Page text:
Thursday, March 9, 2017

4 Legumes you want to have in your ayurvedic pantry.


In most cultures around the world, there is a combination of one legume and grain to produce an easily digested protein. In South America, corn and black beans had being a humble diet to a large population. In India the science of making soups, and dishes using dhals, lentils and beans, had being the based for the science of Ayurveda to balance each dosha, to nourish them, and to purify them.

Lets overview 4 different lentils, dhals and being that can make a difference in the way you understand cooking for each dosha.

1.-Red lentil: Massor dal
Ayurveda energetics:
  • Rasa (taste): sweet, astringent
  • Virya (action): cooling
  • Vipaka (post-digestive effect): sweet
  • Doshas (constitutions): Balancing for all doshas, may aggravate vata in excess.



Masoor dal is a small, brown-skinned lentil packed full of iron, protein, and trace minerals. To make digestion easier, the lentil has been split, and the outer skin has been carefully removed, revealing the bright red interior. Red lentils cook quickly and thoroughly, which makes them easy to prepare, and nourishing to the body without taxing the digestive system. The soft, light, and incredibly nutritious qualities of this dal make it a good choice for supporting all three doshas, all year-round.



2.- Urad dal:
Ayurvedic energetics:
  • Rasa (taste): sweet
  • Virya (action): heating
  • Vipaka (post-digestive effect): sweet
Doshas (constitutions): Balancing for vata, may aggravate pitta and kapha in excess.




Urad dal is a small black bean, similar to a lentil, that has been split and hulled with the outer black skin removed for quicker cooking and easier digestion. Urad dal has served as a staple in Indian cuisine for thousands of years and serves as an integral ingredient in the popular dish, dal makhani. This protein-packed legume is commonly served as a soup and paired with rice or flatbread, or ground into a flour and used as the base of a savory batter. Once cooked, urad dal becomes slightly heavy and unctuous, which makes this food especially grounding and nourishing for vata dosha. The dal itself is subtly sweet, inherently warming, and highly nutritious and combines well with a variety of grains to support healthy bone and muscle tissues. Prepare urad dal with your favorite herbs, spices, and vegetables for a nutritious addition to your Ayurvedic diet.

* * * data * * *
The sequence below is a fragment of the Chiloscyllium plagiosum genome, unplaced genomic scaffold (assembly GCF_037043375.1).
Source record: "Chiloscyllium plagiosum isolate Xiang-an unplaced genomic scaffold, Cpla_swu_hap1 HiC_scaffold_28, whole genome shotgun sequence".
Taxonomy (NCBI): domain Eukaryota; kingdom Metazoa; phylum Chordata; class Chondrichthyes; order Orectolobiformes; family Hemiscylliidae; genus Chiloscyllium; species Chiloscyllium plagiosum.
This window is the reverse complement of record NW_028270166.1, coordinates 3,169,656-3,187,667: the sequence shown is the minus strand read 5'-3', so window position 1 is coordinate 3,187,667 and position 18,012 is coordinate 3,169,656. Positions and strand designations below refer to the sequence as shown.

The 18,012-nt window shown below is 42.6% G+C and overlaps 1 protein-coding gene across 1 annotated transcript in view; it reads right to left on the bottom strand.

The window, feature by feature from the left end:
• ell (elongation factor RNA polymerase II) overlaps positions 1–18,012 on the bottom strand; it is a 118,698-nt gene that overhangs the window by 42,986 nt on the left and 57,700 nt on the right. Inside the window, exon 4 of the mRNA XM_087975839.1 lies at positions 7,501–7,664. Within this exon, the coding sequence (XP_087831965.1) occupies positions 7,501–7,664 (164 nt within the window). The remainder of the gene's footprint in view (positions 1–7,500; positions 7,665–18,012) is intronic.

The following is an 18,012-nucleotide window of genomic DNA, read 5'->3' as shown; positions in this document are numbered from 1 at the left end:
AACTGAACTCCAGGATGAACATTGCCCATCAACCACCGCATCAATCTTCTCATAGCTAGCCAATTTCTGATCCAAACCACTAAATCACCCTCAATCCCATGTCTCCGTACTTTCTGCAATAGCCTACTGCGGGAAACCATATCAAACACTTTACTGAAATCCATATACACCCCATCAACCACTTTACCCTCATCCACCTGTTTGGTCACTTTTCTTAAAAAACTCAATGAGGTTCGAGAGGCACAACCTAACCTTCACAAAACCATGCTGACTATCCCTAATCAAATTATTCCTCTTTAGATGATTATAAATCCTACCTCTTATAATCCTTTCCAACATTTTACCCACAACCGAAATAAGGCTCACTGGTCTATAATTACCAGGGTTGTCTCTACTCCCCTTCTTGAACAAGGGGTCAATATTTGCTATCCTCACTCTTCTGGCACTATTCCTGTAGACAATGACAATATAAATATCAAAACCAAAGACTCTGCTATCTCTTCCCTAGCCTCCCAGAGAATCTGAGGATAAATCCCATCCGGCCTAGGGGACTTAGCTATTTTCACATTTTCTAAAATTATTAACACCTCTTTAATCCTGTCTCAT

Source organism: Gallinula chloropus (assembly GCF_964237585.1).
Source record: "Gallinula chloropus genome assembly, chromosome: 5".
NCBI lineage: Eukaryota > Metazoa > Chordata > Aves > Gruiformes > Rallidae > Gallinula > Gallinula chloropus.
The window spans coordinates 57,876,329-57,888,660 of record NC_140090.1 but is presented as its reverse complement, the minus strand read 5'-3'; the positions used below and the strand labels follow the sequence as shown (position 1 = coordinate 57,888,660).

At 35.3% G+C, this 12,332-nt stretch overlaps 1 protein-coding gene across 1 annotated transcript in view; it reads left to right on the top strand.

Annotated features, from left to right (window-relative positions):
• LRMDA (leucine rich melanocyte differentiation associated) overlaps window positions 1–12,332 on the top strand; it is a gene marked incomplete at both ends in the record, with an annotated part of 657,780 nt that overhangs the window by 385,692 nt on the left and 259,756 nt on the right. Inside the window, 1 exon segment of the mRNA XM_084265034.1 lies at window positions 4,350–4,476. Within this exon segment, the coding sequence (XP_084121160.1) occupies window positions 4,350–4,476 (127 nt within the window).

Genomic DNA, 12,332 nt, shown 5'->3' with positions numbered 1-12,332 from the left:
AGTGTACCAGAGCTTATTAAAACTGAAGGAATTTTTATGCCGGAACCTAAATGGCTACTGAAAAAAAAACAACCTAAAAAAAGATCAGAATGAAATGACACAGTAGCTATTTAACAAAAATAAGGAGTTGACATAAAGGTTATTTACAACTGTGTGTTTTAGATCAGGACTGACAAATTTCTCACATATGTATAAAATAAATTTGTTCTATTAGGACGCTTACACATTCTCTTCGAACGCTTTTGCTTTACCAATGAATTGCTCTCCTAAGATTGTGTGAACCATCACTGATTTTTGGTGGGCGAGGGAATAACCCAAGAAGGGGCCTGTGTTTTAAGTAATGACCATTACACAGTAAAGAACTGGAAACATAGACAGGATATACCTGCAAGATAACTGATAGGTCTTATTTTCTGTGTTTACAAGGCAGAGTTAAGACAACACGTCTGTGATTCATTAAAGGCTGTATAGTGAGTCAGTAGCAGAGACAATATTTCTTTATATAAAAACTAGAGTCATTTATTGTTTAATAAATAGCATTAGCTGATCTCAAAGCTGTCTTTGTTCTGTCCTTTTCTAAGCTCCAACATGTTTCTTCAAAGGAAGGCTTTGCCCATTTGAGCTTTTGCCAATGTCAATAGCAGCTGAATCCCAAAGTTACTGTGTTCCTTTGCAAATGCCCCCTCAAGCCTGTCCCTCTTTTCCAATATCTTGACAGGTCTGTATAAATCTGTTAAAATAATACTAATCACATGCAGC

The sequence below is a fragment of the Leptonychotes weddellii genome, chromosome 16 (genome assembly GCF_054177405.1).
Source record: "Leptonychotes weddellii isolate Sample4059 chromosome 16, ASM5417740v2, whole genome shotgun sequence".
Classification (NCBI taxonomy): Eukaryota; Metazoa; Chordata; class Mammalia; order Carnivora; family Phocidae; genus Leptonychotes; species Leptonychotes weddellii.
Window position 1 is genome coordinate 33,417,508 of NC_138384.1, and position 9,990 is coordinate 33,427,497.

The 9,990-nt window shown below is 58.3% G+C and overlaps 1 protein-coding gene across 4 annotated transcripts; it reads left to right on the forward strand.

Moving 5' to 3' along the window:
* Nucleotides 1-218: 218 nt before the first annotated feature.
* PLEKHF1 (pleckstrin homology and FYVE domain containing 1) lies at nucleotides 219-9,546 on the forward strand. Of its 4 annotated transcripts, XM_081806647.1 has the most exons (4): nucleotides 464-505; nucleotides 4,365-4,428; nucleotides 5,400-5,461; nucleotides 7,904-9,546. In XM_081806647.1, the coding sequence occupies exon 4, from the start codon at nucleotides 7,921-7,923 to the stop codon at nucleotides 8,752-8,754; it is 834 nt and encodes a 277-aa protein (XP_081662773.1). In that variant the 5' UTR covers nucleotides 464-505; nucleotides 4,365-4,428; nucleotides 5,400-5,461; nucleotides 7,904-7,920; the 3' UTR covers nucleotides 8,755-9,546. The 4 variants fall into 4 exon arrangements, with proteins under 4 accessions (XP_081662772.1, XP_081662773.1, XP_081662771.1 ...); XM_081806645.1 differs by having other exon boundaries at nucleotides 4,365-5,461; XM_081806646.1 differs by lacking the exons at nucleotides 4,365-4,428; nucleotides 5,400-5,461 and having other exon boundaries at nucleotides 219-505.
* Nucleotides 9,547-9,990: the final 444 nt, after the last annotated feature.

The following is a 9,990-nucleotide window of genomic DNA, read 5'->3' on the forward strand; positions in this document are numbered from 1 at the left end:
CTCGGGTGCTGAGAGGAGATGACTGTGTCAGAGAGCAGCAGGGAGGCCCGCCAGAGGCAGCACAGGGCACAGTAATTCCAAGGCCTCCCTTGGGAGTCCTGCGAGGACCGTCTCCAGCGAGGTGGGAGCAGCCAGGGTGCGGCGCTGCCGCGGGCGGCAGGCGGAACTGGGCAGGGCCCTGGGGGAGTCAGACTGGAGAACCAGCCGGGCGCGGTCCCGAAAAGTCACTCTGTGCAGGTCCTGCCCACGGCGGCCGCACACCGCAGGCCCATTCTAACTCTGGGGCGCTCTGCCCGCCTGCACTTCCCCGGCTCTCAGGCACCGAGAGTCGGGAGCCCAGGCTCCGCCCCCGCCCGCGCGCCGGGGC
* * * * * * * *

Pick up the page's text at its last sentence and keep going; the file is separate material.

3.- Toor dal: Pigeon pea
Ayurveda energetics:
  • Rasa (taste): astringent, sweet
  • Virya (action): heating
  • Vipaka (post-digestive effect): pungent
Doshas (constitutions): Balancing for vata and kapha, may aggravate pitta in excess.
 
 
 
 
 
 
 

Toor dal has a rich history in Ayurvedic cooking, with its use dating back more than 3,000 years. A popular legume, Toor dal is also commonly called pigeon pea, and it is now widely used in culinary traditions throughout Asia, Africa, and South America. Toor dal has a deliciously nutty flavor that is sweet, slightly astringent, and pairs beautifully with basmati rice for a simple, well-rounded meal. Experiment with this yellow split pea in kitchari variations, as the base of a soup, or mixed into a rice pilaf. The warming qualities of toor dal make it most ideal for balancing vata and kapha, especially when prepared with digestive spices.

 

4.- Yellow mung dal.
Ayurvedic Energetics:
  • Rasa (taste): sweet, astringent
  • Virya (action): cooling
  • Vipaka (post-digestive effect): sweet
  • Doshas (constitutions): Balancing for all doshas.





Yellow mung dal is made from whole mung beans that have been hulled and split, resulting in a delicate lentil-like legume that is quick to cook and easy to digest. It is high in dietary fiber and an excellent source of protein, making this a healthy choice for vegans, vegetarians, and omnivores alike. When combined with our basmati rice and spices for each dosha, you will have a meal that can sustain, purify and nourish you in a simple way.


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